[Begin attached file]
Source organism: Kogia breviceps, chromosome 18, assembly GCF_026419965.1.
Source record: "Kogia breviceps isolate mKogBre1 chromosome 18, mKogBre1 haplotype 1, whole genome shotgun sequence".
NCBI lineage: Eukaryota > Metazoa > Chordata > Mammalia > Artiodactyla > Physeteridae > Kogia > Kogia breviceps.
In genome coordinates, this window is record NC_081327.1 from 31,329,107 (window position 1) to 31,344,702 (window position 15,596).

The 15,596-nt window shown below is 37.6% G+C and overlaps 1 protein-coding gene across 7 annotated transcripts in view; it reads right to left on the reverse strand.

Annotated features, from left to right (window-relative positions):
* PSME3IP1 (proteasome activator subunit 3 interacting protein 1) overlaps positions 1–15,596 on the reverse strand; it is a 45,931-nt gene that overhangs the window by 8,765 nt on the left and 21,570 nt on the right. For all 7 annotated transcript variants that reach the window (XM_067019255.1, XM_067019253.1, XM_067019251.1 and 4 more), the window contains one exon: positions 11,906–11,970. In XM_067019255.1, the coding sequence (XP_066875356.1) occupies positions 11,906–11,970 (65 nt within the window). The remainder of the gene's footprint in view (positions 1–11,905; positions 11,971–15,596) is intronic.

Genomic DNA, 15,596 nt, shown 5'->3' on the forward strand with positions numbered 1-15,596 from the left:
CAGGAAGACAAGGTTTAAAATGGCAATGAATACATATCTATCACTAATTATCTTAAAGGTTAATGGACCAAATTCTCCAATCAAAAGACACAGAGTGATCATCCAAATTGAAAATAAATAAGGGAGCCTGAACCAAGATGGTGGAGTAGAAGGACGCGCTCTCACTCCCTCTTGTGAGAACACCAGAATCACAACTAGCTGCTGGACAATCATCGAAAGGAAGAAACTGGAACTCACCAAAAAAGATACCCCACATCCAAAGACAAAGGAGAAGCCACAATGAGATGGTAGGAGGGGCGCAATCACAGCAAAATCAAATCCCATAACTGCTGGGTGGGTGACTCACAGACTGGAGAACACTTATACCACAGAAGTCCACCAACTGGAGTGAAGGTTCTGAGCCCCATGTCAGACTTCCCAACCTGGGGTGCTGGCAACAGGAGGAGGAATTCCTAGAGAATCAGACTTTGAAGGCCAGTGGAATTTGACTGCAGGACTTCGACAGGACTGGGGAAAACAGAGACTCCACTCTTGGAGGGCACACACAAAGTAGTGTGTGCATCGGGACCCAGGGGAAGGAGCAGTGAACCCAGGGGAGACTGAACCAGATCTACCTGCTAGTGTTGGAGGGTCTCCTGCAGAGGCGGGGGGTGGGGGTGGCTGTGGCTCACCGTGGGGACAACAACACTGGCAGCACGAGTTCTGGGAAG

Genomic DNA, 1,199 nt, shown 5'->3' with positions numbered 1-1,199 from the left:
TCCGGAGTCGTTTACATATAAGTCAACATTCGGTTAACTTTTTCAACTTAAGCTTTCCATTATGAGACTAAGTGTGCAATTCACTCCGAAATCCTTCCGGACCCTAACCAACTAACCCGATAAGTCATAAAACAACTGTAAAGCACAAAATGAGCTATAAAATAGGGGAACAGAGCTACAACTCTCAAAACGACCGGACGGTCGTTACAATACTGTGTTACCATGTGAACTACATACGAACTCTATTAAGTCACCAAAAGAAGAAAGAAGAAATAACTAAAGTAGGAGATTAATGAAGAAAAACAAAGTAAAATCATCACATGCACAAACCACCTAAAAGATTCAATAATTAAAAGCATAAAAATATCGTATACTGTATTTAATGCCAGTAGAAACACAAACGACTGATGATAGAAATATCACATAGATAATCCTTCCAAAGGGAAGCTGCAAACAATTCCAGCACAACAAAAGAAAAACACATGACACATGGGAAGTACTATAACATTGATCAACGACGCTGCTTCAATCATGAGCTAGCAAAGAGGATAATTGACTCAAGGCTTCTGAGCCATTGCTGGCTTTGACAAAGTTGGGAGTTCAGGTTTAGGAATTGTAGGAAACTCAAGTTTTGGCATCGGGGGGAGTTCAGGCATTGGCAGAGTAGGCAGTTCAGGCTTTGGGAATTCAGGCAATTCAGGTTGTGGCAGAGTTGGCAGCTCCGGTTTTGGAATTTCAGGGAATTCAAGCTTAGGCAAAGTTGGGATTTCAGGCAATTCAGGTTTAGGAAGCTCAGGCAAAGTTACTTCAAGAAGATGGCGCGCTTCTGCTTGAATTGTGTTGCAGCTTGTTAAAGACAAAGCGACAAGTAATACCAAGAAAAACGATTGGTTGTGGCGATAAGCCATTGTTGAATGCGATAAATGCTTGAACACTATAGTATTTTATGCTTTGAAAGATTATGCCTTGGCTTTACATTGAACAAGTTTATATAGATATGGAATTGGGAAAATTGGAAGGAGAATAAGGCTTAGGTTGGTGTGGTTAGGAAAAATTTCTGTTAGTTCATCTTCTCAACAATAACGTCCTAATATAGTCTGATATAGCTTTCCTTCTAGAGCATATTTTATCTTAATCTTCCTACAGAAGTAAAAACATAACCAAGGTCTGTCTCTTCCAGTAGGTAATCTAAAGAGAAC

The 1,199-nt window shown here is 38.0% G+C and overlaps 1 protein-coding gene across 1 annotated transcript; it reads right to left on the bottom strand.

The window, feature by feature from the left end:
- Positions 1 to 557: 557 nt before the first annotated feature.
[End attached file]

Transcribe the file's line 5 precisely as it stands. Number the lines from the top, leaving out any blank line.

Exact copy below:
The 15,596-nt window shown below is 37.6% G+C and overlaps 1 protein-coding gene across 7 annotated transcripts in view; it reads right to left on the reverse strand.